- posted: Oct. 16, 2014
- Motor Vehicle Accidents
A vehicle can be a dangerous or deadly weapon in the wrong hands. Every driver has a duty to operate his or her vehicle in accord with the state’s traffic laws as well as in an otherwise reasonably prudent manner under the circumstances. This can include accounting for road conditions, weather, traffic and time of day. For these reasons, the drivers are generally the first place we look to assign fault in an accident. Under some circumstances, however, the person who allowed a negligent driver to get behind the wheel can also be liable.
This liability is based on the legal theory of negligent entrustment, the idea that a person who owns or otherwise exercises control over a vehicle has a duty to not permit an unfit driver to operate it and can be held responsible if that unfit driver causes an injury while operating it. Proving a claim for negligent entrustment requires the plaintiff to establish several elements:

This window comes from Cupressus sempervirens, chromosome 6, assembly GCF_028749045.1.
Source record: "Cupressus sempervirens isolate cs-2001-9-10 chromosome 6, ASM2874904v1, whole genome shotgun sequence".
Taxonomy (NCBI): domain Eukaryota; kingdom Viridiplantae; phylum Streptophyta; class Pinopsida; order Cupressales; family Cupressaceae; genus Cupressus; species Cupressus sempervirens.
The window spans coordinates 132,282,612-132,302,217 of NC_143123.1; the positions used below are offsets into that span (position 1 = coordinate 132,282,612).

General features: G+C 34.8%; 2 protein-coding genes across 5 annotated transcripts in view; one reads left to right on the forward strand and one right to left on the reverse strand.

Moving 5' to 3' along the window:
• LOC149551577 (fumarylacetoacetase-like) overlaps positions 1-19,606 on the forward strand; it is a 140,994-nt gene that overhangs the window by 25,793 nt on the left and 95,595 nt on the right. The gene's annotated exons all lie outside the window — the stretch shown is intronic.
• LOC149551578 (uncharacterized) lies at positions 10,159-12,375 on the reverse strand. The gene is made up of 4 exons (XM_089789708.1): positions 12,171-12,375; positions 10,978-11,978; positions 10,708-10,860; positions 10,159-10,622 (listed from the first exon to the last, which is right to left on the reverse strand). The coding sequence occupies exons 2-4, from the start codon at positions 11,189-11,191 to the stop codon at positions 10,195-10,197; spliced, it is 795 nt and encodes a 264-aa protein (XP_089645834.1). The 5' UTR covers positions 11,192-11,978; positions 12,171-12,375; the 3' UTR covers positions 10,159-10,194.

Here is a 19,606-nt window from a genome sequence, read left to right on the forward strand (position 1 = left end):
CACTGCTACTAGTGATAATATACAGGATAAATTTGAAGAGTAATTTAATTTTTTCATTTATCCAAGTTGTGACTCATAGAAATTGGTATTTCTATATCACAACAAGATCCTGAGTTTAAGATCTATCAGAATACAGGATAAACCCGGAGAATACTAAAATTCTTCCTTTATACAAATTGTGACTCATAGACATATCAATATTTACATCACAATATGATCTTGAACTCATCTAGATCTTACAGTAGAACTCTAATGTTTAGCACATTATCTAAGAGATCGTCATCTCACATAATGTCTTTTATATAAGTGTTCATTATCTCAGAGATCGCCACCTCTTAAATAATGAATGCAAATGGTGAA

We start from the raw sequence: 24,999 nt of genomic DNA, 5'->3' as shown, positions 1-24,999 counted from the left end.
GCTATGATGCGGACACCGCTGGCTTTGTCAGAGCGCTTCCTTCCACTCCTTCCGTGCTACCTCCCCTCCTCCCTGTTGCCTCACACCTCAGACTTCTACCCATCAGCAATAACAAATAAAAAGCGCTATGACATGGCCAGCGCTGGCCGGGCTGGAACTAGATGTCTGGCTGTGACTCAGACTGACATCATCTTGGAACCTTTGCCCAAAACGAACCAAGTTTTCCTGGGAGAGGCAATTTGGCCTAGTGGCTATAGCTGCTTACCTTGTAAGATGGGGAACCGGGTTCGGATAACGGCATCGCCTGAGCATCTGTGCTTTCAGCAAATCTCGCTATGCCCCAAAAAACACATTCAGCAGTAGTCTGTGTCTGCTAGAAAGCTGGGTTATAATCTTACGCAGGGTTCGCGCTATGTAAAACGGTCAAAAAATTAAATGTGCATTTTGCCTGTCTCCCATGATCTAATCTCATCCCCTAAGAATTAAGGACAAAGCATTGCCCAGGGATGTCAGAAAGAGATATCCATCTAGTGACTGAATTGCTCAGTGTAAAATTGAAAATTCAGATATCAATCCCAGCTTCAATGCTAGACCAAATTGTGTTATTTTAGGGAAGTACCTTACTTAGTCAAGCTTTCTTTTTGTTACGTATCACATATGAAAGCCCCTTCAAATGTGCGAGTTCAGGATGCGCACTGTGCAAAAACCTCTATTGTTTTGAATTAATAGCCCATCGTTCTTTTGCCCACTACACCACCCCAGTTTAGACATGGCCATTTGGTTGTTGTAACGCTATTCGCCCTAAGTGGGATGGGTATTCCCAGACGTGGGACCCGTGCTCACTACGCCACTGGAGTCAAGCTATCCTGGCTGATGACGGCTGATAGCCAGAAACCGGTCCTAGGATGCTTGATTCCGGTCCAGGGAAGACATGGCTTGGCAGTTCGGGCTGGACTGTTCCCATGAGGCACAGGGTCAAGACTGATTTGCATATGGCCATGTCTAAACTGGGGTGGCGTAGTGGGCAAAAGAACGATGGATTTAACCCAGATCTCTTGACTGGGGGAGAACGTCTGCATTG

- The defendant must have either owned the vehicle or otherwise been in a position to control access to it.
- The defendant must have actually entrusted the vehicle to the driver. Simply failing to prevent access is not enough.
- The defendant must have had actual knowledge that the driver was unfit.
- The driver must have actually been negligent in causing the accident.
Knowledge of unfitness can be a high standard to meet. Some primary examples would be when the owner knows the driver is an unlicensed minor or when the driver is visibly intoxicated at the time permission is given. Some more difficult but workable examples could also include drivers who have a history of reckless driving or of driving under the influence.
Negligent entrustment claims are usually considered an alternative when the at-fault driver is uninsured or underinsured and has little in the way or personal assets. An experienced Georgia auto accident attorney can evaluate the situation to determine whether such a claim would be advisable in your case.